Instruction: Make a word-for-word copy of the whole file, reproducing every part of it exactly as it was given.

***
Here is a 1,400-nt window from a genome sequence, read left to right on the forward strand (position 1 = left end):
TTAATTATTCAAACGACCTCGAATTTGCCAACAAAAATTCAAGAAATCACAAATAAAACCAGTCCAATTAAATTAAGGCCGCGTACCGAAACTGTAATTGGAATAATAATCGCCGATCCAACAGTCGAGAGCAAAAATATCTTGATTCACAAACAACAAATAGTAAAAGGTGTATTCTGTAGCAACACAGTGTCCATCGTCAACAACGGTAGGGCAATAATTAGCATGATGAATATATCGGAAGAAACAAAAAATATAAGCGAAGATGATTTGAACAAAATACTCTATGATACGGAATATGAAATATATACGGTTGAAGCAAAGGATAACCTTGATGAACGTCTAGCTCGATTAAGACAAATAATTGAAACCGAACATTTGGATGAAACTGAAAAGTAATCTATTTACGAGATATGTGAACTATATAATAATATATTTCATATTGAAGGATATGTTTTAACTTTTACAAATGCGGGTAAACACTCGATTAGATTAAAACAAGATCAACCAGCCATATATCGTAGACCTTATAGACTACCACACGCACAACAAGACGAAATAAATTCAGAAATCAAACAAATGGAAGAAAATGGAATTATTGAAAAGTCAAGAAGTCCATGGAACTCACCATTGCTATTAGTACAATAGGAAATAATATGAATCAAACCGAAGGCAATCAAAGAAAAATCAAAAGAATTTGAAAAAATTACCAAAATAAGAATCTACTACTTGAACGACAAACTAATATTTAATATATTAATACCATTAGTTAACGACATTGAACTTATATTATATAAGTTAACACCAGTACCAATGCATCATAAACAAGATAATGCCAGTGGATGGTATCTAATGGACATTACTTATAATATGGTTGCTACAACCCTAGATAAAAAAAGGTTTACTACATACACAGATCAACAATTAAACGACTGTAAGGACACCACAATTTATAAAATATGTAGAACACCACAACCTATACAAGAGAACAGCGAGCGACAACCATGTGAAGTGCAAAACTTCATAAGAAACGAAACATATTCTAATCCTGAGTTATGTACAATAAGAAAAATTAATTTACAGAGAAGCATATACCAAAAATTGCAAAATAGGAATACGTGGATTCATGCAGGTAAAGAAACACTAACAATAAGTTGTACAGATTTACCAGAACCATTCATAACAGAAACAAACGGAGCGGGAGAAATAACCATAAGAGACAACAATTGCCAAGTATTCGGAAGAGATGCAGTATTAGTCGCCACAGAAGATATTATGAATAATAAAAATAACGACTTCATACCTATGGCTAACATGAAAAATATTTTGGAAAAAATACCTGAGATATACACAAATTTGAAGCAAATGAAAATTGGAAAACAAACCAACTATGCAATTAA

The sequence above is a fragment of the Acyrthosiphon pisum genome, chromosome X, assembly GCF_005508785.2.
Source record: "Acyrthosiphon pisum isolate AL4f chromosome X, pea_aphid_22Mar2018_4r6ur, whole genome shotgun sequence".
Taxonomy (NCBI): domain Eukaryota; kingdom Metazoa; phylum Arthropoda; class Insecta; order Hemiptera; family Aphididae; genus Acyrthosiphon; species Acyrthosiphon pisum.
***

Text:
Here is a 1,400-nt window from a genome sequence, read left to right on the forward strand (position 1 = left end):
TTAATTATTCAAACGACCTCGAATTTGCCAACAAAAATTCAAGAAATCACAAATAAAACCAGTCCAATTAAATTAAGGCCGCGTACCGAAACTGTAATTGGAATAATAATCGCCGATCCAACAGTCGAGAGCAAAAATATCTTGATTCACAAACAACAAATAGTAAAAGGTGTATTCTGTAGCAACACAGTGTCCATCGTCAACAACGGTAGGGCAATAATTAGCATGATGAATATATCGGAAGAAACAAAAAATATAAGCGAAGATGATTTGAACAAAATACTCTATGATACGGAATATGAAATATATACGGTTGAAGCAAAGGATAACCTTGATGAACGTCTAGCTCGATTAAGACAAATAATTGAAACCGAACATTTGGATGAAACTGAAAAGTAATCTATTTACGAGATATGTGAACTATATAATAATATATTTCATATTGAAGGATATGTTTTAACTTTTACAAATGCGGGTAAACACTCGATTAGATTAAAACAAGATCAACCAGCCATATATCGTAGACCTTATAGACTACCACACGCACAACAAGACGAAATAAATTCAGAAATCAAACAAATGGAAGAAAATGGAATTATTGAAAAGTCAAGAAGTCCATGGAACTCACCATTGCTATTAGTACAATAGGAAATAATATGAATCAAACCGAAGGCAATCAAAGAAAAATCAAAAGAATTTGAAAAAATTACCAAAATAAGAATCTACTACTTGAACGACAAACTAATATTTAATATATTAATACCATTAGTTAACGACATTGAACTTATATTATATAAGTTAACACCAGTACCAATGCATCATAAACAAGATAATGCCAGTGGATGGTATCTAATGGACATTACTTATAATATGGTTGCTACAACCCTAGATAAAAAAAGGTTTACTACATACACAGATCAACAATTAAACGACTGTAAGGACACCACAATTTATAAAATATGTAGAACACCACAACCTATACAAGAGAACAGCGAGCGACAACCATGTGAAGTGCAAAACTTCATAAGAAACGAAACATATTCTAATCCTGAGTTATGTACAATAAGAAAAATTAATTTACAGAGAAGCATATACCAAAAATTGCAAAATAGGAATACGTGGATTCATGCAGGTAAAGAAACACTAACAATAAGTTGTACAGATTTACCAGAACCATTCATAACAGAAACAAACGGAGCGGGAGAAATAACCATAAGAGACAACAATTGCCAAGTATTCGGAAGAGATGCAGTATTAGTCGCCACAGAAGATATTATGAATAATAAAAATAACGACTTCATACCTATGGCTAACATGAAAAATATTTTGGAAAAAATACCTGAGATATACACAAATTTGAAGCAAATGAAAATTGGAAAACAAACCAACTATGCAATTAA

The sequence above is a fragment of the Acyrthosiphon pisum genome, chromosome X, assembly GCF_005508785.2.
Source record: "Acyrthosiphon pisum isolate AL4f chromosome X, pea_aphid_22Mar2018_4r6ur, whole genome shotgun sequence".
Taxonomy (NCBI): domain Eukaryota; kingdom Metazoa; phylum Arthropoda; class Insecta; order Hemiptera; family Aphididae; genus Acyrthosiphon; species Acyrthosiphon pisum.